Steve Palua was the first to stake out a position since he had a lot to lose if the investors he represented lost everything. He argued for a makeover that would reflect a new commitment to the “core values of the surfing community”, and that if they were ever to get their products back in the stores they first had to get the surf media off their backs. But Richard Black didn’t like that idea at all. He wanted out of the surf industry altogether and pushed for getting more into street wear, even though Wavelife had no experience whatsoever in that market niche, because he figured they could turn a quick buck “selling all that X-treme hip-hop stuff” he saw on TV.

Bart Thomas wasn’t a vision guy, but he knew the clothing industry inside out, and there was nothing about either idea that seemed viable long term. The more Palua and Black argued, the more he began to hold out for simply declaring bankruptcy. In language that turned the air blue, he tried to convince them that it happened all the time in the clothing business. But Palua was scared shitless over how his investors would react to Chapter Eleven, and Black’s ego was unable to even consider such a defeat. Then Gunter Jacobsen weighed in and the meeting fell apart. First he came out against Palua and Black and proposed spinning off a division he could run that would concentrate on windsurfing and snowboarding. Then he remembered he wanted to get out of apparel altogether, so he picked up on Thomas’ idea until he realized he didn’t want a bankruptcy on his resume. The more he talked, the less he said, to the utter frustration of the others.

With Palua unwilling to consider any other points of view, Thomas becoming increasingly obscene, and Jacobsen unable to think straight at all, Richard Black finally had no choice but to suggest they all go their separate ways and get something to eat before returning to the board room for another try later that afternoon.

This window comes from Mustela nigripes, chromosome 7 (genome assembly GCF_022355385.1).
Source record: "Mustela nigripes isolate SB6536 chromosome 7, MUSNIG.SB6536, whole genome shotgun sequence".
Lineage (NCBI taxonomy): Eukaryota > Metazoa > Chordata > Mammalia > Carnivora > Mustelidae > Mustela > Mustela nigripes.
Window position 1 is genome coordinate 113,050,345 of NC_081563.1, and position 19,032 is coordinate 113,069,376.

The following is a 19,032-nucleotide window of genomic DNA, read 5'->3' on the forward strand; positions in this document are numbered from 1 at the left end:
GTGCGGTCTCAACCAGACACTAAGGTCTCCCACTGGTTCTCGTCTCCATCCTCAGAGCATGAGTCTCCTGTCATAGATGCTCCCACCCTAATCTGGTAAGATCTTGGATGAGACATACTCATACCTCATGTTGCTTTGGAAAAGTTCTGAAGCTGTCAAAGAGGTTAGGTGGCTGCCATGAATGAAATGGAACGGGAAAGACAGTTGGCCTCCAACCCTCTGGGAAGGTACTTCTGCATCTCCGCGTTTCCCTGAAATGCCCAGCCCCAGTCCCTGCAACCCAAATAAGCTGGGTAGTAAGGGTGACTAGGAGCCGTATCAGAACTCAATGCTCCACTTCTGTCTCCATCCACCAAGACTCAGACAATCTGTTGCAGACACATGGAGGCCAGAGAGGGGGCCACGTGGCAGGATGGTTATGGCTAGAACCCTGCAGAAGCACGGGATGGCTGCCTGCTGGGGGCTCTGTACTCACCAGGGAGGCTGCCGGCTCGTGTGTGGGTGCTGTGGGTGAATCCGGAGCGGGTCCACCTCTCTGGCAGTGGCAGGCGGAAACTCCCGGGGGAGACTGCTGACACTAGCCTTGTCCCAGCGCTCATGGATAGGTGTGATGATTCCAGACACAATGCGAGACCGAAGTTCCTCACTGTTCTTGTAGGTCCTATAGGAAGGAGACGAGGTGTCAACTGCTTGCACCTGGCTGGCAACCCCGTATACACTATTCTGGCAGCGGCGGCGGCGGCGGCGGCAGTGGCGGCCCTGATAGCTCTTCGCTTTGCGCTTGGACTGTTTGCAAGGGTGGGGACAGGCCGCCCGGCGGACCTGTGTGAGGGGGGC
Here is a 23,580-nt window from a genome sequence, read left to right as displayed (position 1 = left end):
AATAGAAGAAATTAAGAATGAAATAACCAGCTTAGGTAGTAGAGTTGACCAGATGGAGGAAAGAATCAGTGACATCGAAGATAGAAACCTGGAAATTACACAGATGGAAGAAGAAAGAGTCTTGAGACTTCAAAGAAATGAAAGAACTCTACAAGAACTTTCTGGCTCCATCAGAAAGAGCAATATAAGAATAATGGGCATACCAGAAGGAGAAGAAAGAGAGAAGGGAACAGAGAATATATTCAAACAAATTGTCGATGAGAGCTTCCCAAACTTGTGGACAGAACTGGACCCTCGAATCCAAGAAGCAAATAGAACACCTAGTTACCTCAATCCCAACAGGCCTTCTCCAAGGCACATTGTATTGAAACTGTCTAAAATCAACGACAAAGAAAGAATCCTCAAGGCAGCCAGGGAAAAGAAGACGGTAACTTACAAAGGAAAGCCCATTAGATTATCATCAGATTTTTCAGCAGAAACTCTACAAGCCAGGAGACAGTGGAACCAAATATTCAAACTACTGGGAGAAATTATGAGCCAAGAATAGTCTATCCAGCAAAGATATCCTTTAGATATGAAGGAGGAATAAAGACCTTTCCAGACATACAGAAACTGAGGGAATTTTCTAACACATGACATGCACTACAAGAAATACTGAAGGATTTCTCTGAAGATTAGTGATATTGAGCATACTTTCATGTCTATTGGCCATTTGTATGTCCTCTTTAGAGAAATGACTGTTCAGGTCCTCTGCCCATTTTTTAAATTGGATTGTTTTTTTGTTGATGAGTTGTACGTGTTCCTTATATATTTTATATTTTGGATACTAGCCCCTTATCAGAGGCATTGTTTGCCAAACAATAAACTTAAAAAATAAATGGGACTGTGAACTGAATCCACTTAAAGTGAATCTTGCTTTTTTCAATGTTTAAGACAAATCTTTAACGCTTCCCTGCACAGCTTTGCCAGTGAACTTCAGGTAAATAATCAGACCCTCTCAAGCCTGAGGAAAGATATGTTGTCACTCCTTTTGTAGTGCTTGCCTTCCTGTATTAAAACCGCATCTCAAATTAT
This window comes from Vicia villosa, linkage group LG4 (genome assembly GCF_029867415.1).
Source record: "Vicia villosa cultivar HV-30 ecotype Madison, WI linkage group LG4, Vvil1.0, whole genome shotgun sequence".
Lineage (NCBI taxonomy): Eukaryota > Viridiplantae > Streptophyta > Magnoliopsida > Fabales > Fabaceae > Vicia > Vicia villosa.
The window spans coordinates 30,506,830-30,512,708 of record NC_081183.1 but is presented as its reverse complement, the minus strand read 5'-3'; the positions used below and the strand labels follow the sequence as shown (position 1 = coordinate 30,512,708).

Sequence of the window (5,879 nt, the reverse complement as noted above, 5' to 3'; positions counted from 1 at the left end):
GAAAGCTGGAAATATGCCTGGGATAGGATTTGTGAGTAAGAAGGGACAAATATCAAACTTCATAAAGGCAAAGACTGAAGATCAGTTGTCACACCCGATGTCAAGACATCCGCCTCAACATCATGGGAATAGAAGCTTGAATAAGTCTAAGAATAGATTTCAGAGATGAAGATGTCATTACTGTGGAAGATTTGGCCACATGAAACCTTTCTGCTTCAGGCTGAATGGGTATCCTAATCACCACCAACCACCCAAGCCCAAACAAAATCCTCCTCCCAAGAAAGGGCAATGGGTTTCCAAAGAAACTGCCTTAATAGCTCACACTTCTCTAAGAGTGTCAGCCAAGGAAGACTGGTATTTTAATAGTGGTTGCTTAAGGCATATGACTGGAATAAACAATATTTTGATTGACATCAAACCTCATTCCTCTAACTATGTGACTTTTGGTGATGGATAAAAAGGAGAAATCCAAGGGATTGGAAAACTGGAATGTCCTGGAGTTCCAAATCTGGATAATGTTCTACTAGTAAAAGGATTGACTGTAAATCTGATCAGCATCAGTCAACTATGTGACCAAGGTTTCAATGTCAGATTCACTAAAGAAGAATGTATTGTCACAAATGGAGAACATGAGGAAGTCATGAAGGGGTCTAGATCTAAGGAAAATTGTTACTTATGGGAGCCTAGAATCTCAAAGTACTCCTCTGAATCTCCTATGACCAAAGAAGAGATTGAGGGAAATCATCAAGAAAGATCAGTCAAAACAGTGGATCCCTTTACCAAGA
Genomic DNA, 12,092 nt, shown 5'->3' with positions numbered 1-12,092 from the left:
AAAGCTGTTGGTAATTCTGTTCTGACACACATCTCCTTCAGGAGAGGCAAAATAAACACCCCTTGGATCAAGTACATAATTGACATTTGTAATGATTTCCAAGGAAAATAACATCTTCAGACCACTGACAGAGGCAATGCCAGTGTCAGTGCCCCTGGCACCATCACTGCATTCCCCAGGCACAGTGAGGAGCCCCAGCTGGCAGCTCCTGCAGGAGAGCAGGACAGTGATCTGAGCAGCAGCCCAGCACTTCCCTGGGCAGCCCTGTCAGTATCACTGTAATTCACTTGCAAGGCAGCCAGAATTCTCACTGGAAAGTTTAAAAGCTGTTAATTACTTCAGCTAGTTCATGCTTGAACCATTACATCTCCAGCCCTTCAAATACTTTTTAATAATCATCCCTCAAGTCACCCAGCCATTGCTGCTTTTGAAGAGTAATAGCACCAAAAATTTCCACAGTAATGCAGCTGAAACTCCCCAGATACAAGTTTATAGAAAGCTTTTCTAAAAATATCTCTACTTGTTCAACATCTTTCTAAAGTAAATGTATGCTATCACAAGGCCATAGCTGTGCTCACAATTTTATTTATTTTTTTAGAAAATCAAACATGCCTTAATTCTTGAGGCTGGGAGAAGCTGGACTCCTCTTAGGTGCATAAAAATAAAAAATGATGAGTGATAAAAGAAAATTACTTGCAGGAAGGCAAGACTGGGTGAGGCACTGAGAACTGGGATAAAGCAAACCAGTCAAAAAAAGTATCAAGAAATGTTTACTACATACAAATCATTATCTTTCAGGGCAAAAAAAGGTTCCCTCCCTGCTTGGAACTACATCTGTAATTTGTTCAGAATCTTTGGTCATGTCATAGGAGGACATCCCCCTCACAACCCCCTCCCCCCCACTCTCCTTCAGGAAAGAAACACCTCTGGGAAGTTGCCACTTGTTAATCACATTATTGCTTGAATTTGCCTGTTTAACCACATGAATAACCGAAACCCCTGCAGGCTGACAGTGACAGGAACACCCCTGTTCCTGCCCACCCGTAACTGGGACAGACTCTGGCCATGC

* * *

Black walked back into the empty conference room, well aware of the consequences if they didn’t come up with something by close of business and equally aware of the slim chance of getting the other three men on the same page. He sat down at the head of the table and considered his options. Jacobsen was obviously thinking only of himself and was therefore useless. Bart Thomas, on the other hand, had made some forceful arguments against his idea of a hip-hop X-games transformation. His argument for bankruptcy, however, seemed premature, leaving them with nothing to work with, except Palua’s proposal. And he had agreed with Palua on the most important point: they had to stabilize the stock and something was better than nothing.

Well, he thought, I’m the chairman, and things are supposed to roll down from me, and not roll over me.

He found a legal pad and tore off all the pages until he found a blank one. He wasn’t going to wait for the others to return and muck things up.

His scrawl was barely legible, but the words were precisely what he wanted to say.
The board of directors of Wavelife International is pleased to announce the formation of a new management team. After a long and dedicated career in service to the corporation, we regret that Cheryl Corlund has tendered her resignation and will no longer be part of the Wavelife team. Roberto Mercante has also notified the board that he will be pursuing other interests effective immediately. Also leaving the board is Bill Massara, former Chief Financial Officer.

“What a bunch of bullshit,” he smirked to himself, but he kept writing.
Please join me in thanking them for their exceptional contributions, and in congratulating the new members of the interim management team,
Now he had to do some thinking. Well, on second thought, not really.
Richard Black, former senior vice-president of Wavelife, and Bart Thomas, apparel industry veteran, will take over day to day operations of the corporation. Gunter Jacobsen, president of European operations, will oversee international markets. Steve Palua, legendary Hawaiian surfer, will be Director of Sales and Marketing. The formidable talents of this team will be committed to maximum return on the investments of our sharehoulders.

He sat back and read it out loud. The language was so generic he was almost embarrassed by its blatant plagiarism. Yet it would work, and that was all that mattered. He got out his cell phone and called down to the office he’d once occupied years ago.

“Public relations, this is Julie speaking.”

“HI, Julie, this is Richard Black.”

“Oh, Mr. Black, hello, how are you? Oh, right, probably not that good right now, I guess.”

“No, actually, things are going to be better than ever. I’m in the boardroom and I need you to get up here right away. Or better yet, can you still take dictation?”

“Of course, Mr. Black.”

“Take this down, put in on Wavelife letterhead, and get it out to the entire P.R. distribution list.”

“Ready when you are, sir.”

“I’m ready, Julie. Here you go. For immediate release - - -”